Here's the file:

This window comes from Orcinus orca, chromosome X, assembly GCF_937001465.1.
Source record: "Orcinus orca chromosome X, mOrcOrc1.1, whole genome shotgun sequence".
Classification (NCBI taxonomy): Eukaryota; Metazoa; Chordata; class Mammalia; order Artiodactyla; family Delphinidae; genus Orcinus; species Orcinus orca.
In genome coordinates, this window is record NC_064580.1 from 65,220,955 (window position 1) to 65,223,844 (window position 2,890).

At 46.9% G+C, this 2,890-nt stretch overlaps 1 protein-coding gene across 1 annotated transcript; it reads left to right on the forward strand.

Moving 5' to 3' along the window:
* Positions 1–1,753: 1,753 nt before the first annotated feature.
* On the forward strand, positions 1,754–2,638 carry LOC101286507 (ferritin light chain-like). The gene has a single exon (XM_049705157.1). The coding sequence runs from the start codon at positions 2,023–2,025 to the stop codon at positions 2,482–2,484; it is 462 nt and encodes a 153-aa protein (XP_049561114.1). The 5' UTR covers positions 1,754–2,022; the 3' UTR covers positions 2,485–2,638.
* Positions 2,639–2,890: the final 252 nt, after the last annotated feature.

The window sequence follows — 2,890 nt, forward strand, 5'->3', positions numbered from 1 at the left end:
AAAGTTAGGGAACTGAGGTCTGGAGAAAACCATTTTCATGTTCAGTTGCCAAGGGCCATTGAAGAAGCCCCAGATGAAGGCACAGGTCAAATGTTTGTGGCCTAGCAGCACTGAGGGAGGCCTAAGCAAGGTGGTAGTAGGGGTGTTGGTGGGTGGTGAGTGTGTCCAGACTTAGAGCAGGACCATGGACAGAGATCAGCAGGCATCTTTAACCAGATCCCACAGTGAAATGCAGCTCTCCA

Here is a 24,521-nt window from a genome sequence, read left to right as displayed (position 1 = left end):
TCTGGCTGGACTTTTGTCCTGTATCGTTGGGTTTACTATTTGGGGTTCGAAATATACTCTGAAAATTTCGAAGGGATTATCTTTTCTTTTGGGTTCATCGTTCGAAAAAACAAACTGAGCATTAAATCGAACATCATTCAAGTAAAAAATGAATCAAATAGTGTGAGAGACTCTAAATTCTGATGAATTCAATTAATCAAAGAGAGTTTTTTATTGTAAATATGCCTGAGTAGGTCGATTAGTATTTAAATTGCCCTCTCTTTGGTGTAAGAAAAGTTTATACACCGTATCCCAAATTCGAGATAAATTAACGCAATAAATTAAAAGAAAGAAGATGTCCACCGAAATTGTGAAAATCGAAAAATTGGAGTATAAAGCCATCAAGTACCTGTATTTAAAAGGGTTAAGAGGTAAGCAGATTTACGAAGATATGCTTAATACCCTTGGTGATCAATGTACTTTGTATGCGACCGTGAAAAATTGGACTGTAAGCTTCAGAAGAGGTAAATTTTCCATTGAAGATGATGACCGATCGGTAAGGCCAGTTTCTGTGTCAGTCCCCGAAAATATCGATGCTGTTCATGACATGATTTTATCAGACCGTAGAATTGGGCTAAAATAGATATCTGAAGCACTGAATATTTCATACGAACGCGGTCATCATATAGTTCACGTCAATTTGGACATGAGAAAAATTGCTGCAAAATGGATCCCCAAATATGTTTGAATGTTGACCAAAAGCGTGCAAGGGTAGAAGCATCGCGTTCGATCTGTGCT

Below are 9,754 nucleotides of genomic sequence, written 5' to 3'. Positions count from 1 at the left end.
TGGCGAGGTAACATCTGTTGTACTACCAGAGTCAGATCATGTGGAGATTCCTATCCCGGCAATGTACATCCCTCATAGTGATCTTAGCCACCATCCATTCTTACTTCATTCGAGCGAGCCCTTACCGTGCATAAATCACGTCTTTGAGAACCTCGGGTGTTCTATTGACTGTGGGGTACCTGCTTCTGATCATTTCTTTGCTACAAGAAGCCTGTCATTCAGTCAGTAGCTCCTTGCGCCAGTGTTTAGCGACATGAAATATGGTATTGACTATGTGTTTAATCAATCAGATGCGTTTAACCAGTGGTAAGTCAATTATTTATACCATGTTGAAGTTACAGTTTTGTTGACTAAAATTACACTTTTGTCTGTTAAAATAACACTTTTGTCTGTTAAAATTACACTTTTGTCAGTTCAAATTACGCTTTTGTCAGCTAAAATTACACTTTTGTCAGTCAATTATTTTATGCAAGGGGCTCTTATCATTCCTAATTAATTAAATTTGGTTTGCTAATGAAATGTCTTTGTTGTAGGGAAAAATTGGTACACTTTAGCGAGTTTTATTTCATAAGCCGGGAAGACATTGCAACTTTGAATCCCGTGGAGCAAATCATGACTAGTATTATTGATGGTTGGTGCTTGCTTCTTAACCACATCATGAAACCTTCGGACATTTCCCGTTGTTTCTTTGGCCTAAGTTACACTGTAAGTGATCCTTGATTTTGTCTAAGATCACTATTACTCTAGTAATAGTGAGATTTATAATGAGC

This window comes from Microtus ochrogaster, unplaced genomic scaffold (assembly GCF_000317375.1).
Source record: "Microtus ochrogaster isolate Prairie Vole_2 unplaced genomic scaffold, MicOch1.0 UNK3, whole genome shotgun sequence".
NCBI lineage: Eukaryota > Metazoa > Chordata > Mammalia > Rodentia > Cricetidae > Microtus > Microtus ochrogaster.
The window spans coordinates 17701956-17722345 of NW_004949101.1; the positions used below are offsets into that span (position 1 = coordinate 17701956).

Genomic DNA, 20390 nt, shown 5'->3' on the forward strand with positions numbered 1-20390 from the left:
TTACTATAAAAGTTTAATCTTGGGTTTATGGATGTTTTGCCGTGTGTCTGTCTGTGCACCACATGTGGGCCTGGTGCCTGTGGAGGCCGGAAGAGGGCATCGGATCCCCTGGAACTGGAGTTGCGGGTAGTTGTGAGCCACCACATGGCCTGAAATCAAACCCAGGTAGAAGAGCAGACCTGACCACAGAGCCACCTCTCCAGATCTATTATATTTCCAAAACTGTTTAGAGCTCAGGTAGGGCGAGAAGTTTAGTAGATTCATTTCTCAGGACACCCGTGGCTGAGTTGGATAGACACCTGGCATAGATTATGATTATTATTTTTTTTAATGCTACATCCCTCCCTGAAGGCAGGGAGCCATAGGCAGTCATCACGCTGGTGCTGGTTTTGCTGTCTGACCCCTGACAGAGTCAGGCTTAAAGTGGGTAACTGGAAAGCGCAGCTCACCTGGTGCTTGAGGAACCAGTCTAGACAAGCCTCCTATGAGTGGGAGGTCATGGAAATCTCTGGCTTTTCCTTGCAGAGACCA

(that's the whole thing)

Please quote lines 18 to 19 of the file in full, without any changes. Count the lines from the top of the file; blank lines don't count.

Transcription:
NCBI lineage: Eukaryota > Metazoa > Chordata > Mammalia > Rodentia > Cricetidae > Microtus > Microtus ochrogaster.
The window spans coordinates 17701956-17722345 of NW_004949101.1; the positions used below are offsets into that span (position 1 = coordinate 17701956).